Gibsons are expensive. We all know. So how about this? A fantastic SG, at a great price – the satin finish is not as shiny as a regular finish. But that’s it. it’s still a fantastic sounding SG, with it’s trademark bite. With the full pickguard it’s very much late sixties style. Think Pete Townsend on Live at Leeds, or Carlos Santana at Woodstock.
- Powerful, intense, and affordable 6-string electric guitar with solid mahogany body and ’50s rounded neck profile
- 490T and 490R pickups–“T” for treble, and “R” for rhythm
- Swirl acrylic inlays for classic “pearl” look
- Gibson Tune-O-Matic bridge; 2 volume and 2 tone controls plus 3-way toggle
- Worn brown finish with chrome hardware; comes with Gibson Deluxe Gig Bag
The Gibson Faded SG Special is an electric guitar that maintains the tradition of looks, functionality, and value for which the SG guitar is known. Under its attractive faded finish, the Faded Special SG is still the traditional SG, with mahogany body and neck, Tune-O-Matic/stopbar bridge, and alnico 490 pickups. The guitar’s faded finish gives it the look of an electric that started its rockin’ days in the ’60s.
The Gibson SG range was first popular in the mid 1960s . Very influential guitarists such as George Harrison of the Beatles, Eric Clapton of Cream, and Robbie Kreiger of the Doors all played Gibson SGs. But this model, the full-scratchplate Gibson SG Special is most associated with Pete Townsend of the Who around 1969-1970.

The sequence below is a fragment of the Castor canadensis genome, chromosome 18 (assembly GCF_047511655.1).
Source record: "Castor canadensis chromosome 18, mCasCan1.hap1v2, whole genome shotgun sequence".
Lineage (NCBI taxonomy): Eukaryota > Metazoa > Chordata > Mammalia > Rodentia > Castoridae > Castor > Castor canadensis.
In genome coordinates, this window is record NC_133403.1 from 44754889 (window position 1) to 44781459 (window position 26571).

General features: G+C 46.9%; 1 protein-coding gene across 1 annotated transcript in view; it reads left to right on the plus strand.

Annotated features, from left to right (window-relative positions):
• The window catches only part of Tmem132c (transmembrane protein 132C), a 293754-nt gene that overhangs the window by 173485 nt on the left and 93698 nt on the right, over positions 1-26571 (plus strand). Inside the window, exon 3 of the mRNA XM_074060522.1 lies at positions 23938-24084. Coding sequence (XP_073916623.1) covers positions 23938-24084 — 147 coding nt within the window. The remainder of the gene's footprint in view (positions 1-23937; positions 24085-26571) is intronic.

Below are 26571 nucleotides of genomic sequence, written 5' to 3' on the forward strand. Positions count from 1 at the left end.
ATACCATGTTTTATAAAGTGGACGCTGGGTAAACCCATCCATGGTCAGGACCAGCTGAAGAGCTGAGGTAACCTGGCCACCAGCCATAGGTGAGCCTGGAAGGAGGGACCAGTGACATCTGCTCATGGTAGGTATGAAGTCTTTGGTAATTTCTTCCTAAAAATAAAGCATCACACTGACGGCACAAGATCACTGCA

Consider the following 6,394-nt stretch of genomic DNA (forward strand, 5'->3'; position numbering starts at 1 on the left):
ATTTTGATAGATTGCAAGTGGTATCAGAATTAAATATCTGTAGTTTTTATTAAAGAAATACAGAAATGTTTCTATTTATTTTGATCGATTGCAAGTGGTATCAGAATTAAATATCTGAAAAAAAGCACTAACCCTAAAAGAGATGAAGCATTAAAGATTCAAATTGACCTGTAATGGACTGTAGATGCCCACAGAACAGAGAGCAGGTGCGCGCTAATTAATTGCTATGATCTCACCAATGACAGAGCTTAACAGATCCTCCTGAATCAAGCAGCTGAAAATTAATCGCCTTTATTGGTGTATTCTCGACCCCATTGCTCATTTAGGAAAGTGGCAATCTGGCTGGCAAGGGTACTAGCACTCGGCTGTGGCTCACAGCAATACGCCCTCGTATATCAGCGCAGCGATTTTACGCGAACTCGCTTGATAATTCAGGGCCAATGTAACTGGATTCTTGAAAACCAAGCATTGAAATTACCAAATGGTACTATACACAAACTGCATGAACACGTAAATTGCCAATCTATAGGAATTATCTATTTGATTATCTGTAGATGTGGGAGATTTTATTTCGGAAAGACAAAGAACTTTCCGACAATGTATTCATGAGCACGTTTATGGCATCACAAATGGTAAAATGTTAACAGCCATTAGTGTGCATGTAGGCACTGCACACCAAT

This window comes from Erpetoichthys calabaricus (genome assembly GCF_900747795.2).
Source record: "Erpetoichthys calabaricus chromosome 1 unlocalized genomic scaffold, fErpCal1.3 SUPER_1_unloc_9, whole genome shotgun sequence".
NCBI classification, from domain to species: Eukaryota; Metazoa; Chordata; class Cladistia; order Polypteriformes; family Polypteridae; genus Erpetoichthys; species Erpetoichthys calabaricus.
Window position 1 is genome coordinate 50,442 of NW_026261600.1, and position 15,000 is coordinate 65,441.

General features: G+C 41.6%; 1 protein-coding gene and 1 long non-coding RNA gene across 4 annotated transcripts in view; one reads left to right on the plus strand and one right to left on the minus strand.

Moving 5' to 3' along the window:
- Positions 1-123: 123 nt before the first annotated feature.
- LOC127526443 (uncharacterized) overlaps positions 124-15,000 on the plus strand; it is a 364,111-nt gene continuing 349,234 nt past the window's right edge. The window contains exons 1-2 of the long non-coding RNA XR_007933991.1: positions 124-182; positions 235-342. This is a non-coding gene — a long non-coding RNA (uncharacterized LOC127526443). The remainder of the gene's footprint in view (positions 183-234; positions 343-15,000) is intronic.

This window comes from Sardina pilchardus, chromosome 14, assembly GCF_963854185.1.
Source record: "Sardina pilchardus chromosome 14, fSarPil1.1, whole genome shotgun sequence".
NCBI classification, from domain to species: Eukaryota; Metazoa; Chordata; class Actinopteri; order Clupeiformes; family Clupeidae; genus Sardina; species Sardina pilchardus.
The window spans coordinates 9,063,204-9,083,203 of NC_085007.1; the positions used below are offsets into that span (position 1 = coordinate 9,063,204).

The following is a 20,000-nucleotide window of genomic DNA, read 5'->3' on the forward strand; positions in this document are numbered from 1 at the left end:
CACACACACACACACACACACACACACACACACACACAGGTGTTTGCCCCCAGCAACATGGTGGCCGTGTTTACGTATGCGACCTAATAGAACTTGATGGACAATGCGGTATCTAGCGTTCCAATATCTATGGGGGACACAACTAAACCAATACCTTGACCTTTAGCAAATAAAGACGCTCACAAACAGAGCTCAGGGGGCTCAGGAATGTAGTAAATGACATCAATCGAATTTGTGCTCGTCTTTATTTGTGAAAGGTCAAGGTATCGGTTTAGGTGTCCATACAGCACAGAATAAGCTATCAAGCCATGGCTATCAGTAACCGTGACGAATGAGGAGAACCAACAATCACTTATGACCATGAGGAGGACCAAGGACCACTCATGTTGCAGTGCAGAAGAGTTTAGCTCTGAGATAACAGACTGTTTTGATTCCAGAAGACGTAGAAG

A Little SG History: In 1961, the Les Paul was redesigned with a thinner body and 2 sharp cutaway horns that made the upper frets more accessible while lowering production costs. The new guitar was popular, but Les Paul the guitarist behind the original Les Paul did not like it and asked to have his name removed. Gibson renamed the model the “SG” which was short for “solid guitar”. Though Les Paul’s name was officially removed from the model in 1961, the plastic Les Paul nameplates (positioned between the rhythm pickup and fingerboard) were in abundance in the Gibson factory and SG models having these nameplates were built and sold by Gibson up to the end of 1963. SGs have been the choice of world-class artists such as Pete Townsend, Eric Clapton, Tony Iommi, and Angus Young.
’50s Rounded Neck Profile
No guitar neck profiles are more distinguishable than the neck profiles employed on the Gibson models of today. The more traditional ’50s neck profile on the SG Special is the thicker, rounder profile, emulating the neck shapes found on the iconic 1958 and 1959 Les Paul Standards. The neck is machined in Gibson’s rough mill using wood shapers to make the initial cuts. But once the fingerboard gets glued on, the rest–including the final sanding–is done by hand. That means there are no two necks with the exact same dimensions. So while it still has the basic characteristics of its respective profile, each neck will be slightly different, with a distinct but traditional feel.
Gibson’s 490 (R) Rhythm and (T) Treble Pickup